By: Revanche

Will I EVER learn from my mistakes?

June 12, 2007

How many times do I have to make the same mistake before I actually learn from it? I do not trust my brother’s financial sense in the least. After all, he acts like he’s got none. I’ve been really good about not trusting him and he knows it, therefore he has to toe the line with me that he completely ignores in his dealings with our parents. At my parents’ behest, 23 months ago, I bought a truck for the family’s use with the understanding that he would pay the monthly bill and the insurance. It was his last chance to repair our financial relationship, after his years of financial transgressions that I’d bailed him out of.

So what did I do? After 20 months of agonizing over how long he’s going to stay on good behavior and pay his monthly bill to me for the car and insurance, after worrying that I’m going to be stiffed with the car bill because I just don’t know that he’s going to maintain a stable job, I went and made the same idiotic mistake of trusting him, with money.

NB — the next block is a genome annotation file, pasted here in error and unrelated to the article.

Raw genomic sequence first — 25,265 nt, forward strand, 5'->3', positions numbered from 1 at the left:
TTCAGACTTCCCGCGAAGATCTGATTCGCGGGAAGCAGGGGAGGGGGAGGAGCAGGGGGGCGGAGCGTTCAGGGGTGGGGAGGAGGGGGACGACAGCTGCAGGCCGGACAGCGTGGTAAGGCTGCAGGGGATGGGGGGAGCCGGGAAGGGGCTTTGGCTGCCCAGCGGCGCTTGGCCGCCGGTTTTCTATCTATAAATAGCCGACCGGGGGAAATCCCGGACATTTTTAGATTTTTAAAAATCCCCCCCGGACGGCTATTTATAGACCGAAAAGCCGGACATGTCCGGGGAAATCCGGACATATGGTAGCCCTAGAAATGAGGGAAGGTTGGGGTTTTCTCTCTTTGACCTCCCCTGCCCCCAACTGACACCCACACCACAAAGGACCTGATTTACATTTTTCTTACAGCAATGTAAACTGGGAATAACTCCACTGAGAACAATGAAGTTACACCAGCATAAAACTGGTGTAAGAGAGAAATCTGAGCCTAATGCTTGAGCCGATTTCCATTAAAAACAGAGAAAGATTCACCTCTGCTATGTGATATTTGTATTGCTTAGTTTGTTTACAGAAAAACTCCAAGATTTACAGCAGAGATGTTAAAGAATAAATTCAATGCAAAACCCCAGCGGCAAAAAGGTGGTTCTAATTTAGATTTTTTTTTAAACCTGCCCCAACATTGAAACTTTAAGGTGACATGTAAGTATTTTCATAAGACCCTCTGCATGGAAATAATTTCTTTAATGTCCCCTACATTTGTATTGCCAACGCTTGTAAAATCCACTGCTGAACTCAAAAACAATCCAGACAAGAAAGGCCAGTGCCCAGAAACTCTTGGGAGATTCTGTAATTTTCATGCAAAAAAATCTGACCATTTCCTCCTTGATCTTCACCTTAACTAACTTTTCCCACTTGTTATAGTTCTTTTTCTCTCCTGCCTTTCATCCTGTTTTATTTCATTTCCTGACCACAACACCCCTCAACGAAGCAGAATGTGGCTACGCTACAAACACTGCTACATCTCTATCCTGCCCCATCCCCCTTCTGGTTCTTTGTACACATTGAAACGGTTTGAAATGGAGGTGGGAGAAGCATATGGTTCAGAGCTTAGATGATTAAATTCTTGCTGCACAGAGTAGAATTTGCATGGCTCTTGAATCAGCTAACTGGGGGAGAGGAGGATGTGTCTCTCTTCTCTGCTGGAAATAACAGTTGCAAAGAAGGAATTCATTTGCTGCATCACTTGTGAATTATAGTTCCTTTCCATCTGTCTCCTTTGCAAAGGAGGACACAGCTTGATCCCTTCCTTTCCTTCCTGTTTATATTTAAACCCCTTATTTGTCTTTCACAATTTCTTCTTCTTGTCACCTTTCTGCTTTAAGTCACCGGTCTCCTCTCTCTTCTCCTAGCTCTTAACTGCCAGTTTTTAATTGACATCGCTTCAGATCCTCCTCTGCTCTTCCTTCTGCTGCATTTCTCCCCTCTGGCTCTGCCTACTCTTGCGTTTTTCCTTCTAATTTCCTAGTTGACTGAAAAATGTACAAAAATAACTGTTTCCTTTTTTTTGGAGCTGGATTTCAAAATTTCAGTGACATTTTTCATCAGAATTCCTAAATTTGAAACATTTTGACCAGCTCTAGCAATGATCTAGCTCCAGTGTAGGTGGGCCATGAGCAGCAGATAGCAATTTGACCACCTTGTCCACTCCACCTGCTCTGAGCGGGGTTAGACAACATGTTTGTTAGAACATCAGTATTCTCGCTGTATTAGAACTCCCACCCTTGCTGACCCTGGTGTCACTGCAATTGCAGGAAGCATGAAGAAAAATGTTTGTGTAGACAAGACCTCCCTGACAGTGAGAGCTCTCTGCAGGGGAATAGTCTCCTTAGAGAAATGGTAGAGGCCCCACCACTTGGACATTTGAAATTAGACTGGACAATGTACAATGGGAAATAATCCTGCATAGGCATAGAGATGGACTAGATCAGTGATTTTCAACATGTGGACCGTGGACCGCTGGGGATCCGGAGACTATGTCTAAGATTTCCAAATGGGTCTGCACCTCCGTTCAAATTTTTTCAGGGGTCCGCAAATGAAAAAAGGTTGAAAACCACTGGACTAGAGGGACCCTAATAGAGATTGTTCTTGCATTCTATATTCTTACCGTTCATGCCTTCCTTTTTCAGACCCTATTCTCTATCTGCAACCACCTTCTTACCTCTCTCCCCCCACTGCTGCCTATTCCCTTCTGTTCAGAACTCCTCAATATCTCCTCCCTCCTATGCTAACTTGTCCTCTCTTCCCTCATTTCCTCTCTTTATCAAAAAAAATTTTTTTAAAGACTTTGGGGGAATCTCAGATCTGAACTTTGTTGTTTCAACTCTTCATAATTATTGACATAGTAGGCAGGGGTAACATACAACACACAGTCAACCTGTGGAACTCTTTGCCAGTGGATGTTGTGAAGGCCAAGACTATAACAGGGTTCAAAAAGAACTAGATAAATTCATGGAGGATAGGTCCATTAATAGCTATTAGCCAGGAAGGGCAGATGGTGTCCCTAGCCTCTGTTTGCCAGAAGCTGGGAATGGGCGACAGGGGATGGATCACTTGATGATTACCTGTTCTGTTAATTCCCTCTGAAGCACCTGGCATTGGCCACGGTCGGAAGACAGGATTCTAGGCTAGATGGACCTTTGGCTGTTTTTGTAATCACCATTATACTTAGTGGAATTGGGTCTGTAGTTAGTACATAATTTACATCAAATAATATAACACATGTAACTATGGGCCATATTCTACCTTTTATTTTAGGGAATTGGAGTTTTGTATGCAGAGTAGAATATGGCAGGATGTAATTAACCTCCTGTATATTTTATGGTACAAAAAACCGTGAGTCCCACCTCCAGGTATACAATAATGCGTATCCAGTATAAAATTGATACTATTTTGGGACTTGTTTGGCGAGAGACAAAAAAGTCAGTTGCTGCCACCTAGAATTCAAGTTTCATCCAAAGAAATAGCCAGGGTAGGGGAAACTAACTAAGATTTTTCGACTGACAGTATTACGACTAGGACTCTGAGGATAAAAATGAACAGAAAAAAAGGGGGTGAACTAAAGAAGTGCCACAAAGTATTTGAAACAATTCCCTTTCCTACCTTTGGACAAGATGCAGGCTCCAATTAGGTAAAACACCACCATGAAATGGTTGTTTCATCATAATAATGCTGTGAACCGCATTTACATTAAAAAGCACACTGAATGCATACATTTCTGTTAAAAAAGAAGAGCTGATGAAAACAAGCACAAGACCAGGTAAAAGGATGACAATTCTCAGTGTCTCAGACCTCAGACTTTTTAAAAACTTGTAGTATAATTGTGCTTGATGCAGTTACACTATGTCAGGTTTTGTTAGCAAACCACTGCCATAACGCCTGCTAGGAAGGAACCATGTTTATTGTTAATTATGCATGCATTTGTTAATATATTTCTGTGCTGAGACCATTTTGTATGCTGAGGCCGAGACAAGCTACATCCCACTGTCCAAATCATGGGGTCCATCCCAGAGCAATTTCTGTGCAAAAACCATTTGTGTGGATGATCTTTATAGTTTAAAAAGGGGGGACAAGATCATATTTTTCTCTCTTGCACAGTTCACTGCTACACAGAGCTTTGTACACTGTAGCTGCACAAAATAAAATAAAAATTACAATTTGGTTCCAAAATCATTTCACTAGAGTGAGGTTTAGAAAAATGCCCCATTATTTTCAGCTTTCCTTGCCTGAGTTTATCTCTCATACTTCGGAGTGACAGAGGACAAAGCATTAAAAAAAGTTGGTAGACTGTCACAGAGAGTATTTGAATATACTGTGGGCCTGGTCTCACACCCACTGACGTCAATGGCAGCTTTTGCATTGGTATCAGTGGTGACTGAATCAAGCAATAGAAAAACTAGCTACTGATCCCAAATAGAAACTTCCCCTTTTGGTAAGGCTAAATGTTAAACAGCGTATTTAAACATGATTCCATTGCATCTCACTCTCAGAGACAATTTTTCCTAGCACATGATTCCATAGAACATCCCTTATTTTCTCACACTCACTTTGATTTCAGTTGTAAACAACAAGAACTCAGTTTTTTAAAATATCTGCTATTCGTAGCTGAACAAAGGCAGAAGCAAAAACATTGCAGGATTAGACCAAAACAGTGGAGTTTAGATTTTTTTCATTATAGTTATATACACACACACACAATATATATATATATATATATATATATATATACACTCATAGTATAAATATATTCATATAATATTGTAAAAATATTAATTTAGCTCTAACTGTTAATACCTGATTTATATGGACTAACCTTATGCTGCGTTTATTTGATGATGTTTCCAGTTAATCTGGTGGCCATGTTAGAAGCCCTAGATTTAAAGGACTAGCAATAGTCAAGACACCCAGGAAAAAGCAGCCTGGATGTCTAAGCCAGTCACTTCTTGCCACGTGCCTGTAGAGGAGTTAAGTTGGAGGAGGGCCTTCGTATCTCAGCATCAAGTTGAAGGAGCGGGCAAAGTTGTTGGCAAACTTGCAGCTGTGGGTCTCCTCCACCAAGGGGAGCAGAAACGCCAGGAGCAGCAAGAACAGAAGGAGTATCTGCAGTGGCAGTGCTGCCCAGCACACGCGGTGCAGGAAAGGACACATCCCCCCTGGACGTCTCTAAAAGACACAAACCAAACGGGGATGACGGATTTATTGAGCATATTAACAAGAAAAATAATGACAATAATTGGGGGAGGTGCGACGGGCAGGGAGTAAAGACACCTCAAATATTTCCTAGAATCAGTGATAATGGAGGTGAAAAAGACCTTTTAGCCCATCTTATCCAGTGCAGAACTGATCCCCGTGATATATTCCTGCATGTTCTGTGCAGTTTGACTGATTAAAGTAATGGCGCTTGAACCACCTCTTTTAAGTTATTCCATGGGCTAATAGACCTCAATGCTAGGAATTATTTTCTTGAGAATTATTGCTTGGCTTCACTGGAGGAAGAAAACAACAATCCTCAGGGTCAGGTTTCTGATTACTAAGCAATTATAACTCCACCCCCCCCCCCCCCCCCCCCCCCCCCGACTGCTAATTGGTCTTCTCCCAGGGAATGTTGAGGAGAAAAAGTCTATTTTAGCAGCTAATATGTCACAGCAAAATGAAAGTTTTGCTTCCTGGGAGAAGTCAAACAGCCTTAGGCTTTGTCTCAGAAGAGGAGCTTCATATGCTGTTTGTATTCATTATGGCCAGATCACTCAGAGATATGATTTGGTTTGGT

I knew that he and my parents could not do business together, I knew that I would be forced into the position of peacemaker and dealbroker which I don’t have time for, and I knew that I’d be taking a huge risk of losing that money. Given those odds, didn’t that sound like my answer should have been “No no NO! Bloody no!”? Shouldn’t it have? Every instinct in my mind screamed no! But I didn’t listen. Because ….

1. He came to my parents proposing that they work together. He had been working on his own business for about a year with moderate success, and he thought this would be a good way for them to make some money without doing much work.

2. PaDucky came to me asking that I put up the stake because they couldn’t get it elsewhere and this was a chance at financial independence for everyone.

I desperately wanted my family to start functioning normally again, and I thought that my brother had been doing this on his own for about a year with moderate success already, so wasn’t this a history of having learnt his lesson and all? After some long thought, and with deep misgivings, I said yes. Conditionally, of course, that no single party would make any decisions on their own – all business decisions had to be made in group meetings. And he had a friend/partner who was supposed to keep tabs on the cash flow part of the business, and be his check & balance.